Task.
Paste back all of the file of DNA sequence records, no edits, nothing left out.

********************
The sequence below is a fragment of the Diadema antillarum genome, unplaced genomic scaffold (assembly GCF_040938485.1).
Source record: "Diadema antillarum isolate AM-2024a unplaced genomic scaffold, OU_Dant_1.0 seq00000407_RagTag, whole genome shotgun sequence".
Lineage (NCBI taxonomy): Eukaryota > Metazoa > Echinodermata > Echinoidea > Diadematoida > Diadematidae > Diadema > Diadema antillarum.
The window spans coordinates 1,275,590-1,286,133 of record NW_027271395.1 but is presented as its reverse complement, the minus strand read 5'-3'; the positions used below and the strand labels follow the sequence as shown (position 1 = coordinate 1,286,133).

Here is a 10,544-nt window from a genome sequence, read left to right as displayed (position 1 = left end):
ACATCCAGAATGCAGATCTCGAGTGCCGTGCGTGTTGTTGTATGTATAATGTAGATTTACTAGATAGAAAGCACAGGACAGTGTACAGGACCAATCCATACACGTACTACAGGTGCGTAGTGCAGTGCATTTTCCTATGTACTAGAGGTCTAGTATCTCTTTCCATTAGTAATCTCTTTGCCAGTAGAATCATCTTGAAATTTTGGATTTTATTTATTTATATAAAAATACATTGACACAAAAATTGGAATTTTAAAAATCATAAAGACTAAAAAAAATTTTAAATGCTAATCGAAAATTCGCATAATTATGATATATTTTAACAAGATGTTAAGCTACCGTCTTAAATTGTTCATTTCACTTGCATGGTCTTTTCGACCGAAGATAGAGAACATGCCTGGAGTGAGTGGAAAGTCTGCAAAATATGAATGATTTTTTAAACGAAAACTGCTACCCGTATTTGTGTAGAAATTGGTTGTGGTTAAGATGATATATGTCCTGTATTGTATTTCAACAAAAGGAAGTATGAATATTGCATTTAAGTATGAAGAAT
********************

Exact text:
The sequence below is a fragment of the Diadema antillarum genome, unplaced genomic scaffold (assembly GCF_040938485.1).
Source record: "Diadema antillarum isolate AM-2024a unplaced genomic scaffold, OU_Dant_1.0 seq00000407_RagTag, whole genome shotgun sequence".
Lineage (NCBI taxonomy): Eukaryota > Metazoa > Echinodermata > Echinoidea > Diadematoida > Diadematidae > Diadema > Diadema antillarum.
The window spans coordinates 1,275,590-1,286,133 of record NW_027271395.1 but is presented as its reverse complement, the minus strand read 5'-3'; the positions used below and the strand labels follow the sequence as shown (position 1 = coordinate 1,286,133).

Here is a 10,544-nt window from a genome sequence, read left to right as displayed (position 1 = left end):
ACATCCAGAATGCAGATCTCGAGTGCCGTGCGTGTTGTTGTATGTATAATGTAGATTTACTAGATAGAAAGCACAGGACAGTGTACAGGACCAATCCATACACGTACTACAGGTGCGTAGTGCAGTGCATTTTCCTATGTACTAGAGGTCTAGTATCTCTTTCCATTAGTAATCTCTTTGCCAGTAGAATCATCTTGAAATTTTGGATTTTATTTATTTATATAAAAATACATTGACACAAAAATTGGAATTTTAAAAATCATAAAGACTAAAAAAAATTTTAAATGCTAATCGAAAATTCGCATAATTATGATATATTTTAACAAGATGTTAAGCTACCGTCTTAAATTGTTCATTTCACTTGCATGGTCTTTTCGACCGAAGATAGAGAACATGCCTGGAGTGAGTGGAAAGTCTGCAAAATATGAATGATTTTTTAAACGAAAACTGCTACCCGTATTTGTGTAGAAATTGGTTGTGGTTAAGATGATATATGTCCTGTATTGTATTTCAACAAAAGGAAGTATGAATATTGCATTTAAGTATGAAGAAT